Although during these next few months, you may see your reflection, and think “I have no idea what I’m doing here.” Or look to find the new found dweeb within you. The truth actually is that, these moments are the most fulfilling. These are the vital 10 months when you will begin to learn about the person you are. About the strength you possess. This is the mere foundation of who you will grow to be. We all have those ‘awkward’ years. Every single adult you see, has taken that embarrassing class portrait. Every adult, has bumped into those seniors in the hallway, just as they were about to make out (OK fine, maybe that was just me). It is imperative for us infantile high schoolers, to draw through these uncomfortable times. To embrace the unplanned moments, in order to understand times which are better. Experiences which are necessary to appreciate.
Those celebrities you witness on TV on the daily, did not wake up as a 14-year-olds and look at their reflection to say “God, I love myself.” These high school years are weird. These high school days are awkward. It is when you open your eyes, to your classmates around you. Look up to see your best friend. That you begin to understand that each and everyone of us, are in the exact same boat. And as we grow, and as we change, we will only just begin to realize that those “end of the world” days in high school, are probably the best ones to live in the real world.

Friday, August 31, 2012

When I Grow Up.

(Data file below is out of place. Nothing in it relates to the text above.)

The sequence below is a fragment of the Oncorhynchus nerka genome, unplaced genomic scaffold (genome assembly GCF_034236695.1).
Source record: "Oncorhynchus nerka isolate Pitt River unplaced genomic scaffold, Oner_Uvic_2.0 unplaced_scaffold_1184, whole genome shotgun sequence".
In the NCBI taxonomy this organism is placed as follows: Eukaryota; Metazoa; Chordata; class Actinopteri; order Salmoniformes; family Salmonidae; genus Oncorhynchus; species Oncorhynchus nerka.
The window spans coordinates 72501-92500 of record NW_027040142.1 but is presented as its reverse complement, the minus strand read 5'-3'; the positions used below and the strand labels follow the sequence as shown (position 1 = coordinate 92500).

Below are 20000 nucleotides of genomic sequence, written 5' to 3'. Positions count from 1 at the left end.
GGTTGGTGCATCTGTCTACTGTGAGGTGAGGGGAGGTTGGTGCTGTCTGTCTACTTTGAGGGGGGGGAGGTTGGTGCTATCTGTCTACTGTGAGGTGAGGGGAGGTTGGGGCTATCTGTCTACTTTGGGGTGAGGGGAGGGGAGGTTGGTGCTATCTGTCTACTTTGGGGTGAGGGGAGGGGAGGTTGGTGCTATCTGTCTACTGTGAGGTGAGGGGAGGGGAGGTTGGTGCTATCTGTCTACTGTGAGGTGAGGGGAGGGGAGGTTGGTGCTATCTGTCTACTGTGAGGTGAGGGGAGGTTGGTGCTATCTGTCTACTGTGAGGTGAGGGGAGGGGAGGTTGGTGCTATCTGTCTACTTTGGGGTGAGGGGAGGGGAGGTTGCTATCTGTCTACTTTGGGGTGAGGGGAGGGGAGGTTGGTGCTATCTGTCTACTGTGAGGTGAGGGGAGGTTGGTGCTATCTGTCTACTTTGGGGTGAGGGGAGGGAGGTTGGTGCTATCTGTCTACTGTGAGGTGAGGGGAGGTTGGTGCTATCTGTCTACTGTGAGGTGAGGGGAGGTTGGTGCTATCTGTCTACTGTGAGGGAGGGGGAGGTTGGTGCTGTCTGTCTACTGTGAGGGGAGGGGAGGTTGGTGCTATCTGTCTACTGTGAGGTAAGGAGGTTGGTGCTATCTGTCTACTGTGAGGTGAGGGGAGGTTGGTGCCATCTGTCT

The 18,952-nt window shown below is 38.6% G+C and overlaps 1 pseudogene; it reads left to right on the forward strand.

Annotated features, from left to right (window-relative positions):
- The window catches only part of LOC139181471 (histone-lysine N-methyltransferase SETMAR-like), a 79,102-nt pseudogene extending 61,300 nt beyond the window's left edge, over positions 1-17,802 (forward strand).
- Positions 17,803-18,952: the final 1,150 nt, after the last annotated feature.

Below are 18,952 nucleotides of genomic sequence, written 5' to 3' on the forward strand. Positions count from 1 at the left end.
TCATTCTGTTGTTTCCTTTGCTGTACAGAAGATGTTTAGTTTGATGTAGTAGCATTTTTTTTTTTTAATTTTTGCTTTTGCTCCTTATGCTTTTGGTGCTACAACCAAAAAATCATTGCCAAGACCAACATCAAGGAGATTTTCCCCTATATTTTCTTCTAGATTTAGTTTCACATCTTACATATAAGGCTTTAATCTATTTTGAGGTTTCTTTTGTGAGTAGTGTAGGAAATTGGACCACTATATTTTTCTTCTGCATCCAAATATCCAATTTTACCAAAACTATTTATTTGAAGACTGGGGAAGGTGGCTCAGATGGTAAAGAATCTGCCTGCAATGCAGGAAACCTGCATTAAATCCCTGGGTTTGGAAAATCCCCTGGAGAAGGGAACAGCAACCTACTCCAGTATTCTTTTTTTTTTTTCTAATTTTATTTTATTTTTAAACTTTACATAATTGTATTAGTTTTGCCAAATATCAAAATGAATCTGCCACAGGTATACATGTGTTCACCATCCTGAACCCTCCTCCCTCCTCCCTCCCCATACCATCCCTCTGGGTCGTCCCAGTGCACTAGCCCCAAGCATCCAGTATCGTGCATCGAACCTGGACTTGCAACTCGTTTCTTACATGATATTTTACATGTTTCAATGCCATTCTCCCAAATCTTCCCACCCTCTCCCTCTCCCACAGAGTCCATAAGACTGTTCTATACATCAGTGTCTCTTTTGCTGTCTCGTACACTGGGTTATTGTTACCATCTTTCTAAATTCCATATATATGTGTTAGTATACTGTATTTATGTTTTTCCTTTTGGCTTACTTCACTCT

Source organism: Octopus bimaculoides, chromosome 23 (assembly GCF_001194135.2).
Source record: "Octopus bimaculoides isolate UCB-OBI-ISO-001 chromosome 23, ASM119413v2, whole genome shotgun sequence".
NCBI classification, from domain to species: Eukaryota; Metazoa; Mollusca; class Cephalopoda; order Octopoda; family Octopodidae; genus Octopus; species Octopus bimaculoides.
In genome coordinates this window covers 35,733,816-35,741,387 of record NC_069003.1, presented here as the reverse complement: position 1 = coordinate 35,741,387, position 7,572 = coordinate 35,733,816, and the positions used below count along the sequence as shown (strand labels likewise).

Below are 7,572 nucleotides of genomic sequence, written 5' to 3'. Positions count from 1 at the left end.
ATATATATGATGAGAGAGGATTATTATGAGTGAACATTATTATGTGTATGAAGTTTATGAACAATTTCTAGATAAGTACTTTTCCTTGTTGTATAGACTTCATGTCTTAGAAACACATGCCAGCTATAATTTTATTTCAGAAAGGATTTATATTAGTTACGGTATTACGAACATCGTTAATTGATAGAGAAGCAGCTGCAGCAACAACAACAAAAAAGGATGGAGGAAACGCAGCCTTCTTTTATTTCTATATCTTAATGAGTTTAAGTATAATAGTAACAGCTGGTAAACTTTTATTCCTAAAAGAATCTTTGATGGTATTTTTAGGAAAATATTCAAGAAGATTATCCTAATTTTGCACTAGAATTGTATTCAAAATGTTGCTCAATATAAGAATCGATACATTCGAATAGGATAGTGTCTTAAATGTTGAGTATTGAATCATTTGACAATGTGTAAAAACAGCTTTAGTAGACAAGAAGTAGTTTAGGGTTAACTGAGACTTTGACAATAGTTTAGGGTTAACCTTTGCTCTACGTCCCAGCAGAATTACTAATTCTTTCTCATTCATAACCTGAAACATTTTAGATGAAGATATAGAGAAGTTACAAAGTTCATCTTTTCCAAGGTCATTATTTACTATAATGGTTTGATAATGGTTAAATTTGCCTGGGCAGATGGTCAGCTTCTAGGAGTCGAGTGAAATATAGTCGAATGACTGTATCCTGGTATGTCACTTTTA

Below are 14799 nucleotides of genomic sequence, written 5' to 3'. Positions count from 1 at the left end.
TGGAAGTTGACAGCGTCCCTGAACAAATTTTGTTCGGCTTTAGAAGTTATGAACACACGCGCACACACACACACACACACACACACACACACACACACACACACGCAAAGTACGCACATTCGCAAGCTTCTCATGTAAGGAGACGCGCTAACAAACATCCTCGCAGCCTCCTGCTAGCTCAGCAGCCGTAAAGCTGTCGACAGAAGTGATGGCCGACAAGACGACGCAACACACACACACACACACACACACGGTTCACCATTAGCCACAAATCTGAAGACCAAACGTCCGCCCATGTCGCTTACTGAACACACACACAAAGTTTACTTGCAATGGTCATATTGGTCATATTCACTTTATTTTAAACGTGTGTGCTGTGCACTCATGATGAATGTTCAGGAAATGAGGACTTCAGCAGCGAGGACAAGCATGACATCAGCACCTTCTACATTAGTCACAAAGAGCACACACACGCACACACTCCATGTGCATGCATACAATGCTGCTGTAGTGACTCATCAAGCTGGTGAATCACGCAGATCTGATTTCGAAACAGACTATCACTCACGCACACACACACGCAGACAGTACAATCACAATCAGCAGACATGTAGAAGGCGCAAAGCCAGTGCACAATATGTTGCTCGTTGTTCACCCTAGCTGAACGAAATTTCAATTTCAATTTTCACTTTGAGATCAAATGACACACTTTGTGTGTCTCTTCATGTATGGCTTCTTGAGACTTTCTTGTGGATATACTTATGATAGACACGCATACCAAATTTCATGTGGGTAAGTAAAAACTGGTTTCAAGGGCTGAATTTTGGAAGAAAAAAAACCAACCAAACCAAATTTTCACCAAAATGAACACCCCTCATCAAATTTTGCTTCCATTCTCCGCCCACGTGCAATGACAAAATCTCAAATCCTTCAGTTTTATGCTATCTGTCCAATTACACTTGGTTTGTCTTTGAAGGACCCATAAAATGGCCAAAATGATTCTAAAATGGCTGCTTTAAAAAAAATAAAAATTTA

It was nearly a decade ago that I took my first steps into Kindergarten. It was almost a whole ten years ago, that my life went from fun and games to school and work. I went from my nursery school drop off to the threatening hallways of my elementary career. This adjustment from baby to big girl was one which seemed life changing, a self-defining journey filled with mistakes, lessons, friendships, tears, laughs, smiles, and maybe a few more tears. Kindergarten was the big league. Fast forward over a few grades, a few turning points, and some minor milestones, and you will find the present day Lily. Me. A high schooler. A blogger. A writer. A friend. A teenager. A young journalist. A learner. A listener. A speaker. Still continuing on my eternal journey through my educational carrer, still fearful of change, still feeling my way through the unpaved roads. Looking back at the juvenile years I spent meandering my way through that first floor hallway, I don't recall much. I remember a well-deserved trip I took into the principals office. I reminisce on the day which I was asked to bring the most important person in my life to school, and I chose my uncle. Very few vivid memories come to mind. However, there was that one question which proved effective. One question which I will never fail to lose sight of. The one question we are all asked as little kids with a humorous tone. The one question which no Kindergartener has the comprehension to answer with confidence. "What do you want to be when you grow up?" The answer which I presented to my teachers I cannot remember. That question stuck with me. In my heart and in my soul it forevermore stayed. An idea which would never leave me after that very moment. Every year since, I have been asked this same frightening question. Still there is no definite answer. But each year it is asked with a bit more seriousness. Just a bit more meaning than it was back when I sat in my little blue chair in that vibrant room. "An astronaut!" a young Kindergarten boy shouted. That's the only answer I remember! Press fast forward on this man's life just a couple of years and currently he is a maturing 15 year old. Flourishing in the hectic jungle commonly referred to as Freshmen year. I Facebook messaged him the other day and simply asked "Do you still have the wish to become an astronaut?" His confusion overpowered him as he responded "Lil, how could you possibly remember that?" His answer had struck something within me. Maybe it was his sure fullness. Maybe it was his high hopes. Maybe it was the fantasy I saw in this aspiration. It took a few years to recognize, but the lesson I had learned out of that one question asked, and that one answer given, was that there is no need to know what our plans are for 15 years from now. There is no necessity in knowing what we may be doing in a year. A month. A week. A day even. There is a reason this little astronaut prone-boy is not walking on the moon right now. He is too busy today, to worry about tomorrow. As young Kindergarten students, we have not lived nearly enough. We have not seen. We have not done. We have not heard. The answers we present to our teachers in the moment in which we are asked "what do you wish to be when you grow up?" are meaningless. There is a reason why those answers change. There is a reason why I can't even recall what mine was! Jobs don't define us. Jobs aren't what we are going to BE when we grow up. Lessons define us. Time defines us. Choices: they define us. It is the moments we live to see which make who we will be as we age. Live in the now. Cherish today. Tomorrow will come soon enough, but not yet. The todays of the world, directly effect the tomorrow we plan to live. Never fail to remember the gratitude we must feel for being gifted the opportunity to be living right now. In this very moment. These will all be stories someday, but right now we are alive! Each moment we breathe, we are taking one step closer to the moving target of "growing up." Don't concern yourself with what may or may not happen. With what you may or may not do. With who you may or may not be! This moment will come only once. Appreciate your childhood. Now is not the time to make concrete decisions. Now is the time to test the waters. To experiment. To live. To create error. To answer, and then not remember. To question. To ask. To NOT know what you are going to do as you grow. The knowledge you gain today may truly effect what you end up doing tomorrow, or next month, or next year, or in the next decade. You are touched in the moments when you least expect it. So look up from your drowning sorrow of confusion. Realize what is, and live for today!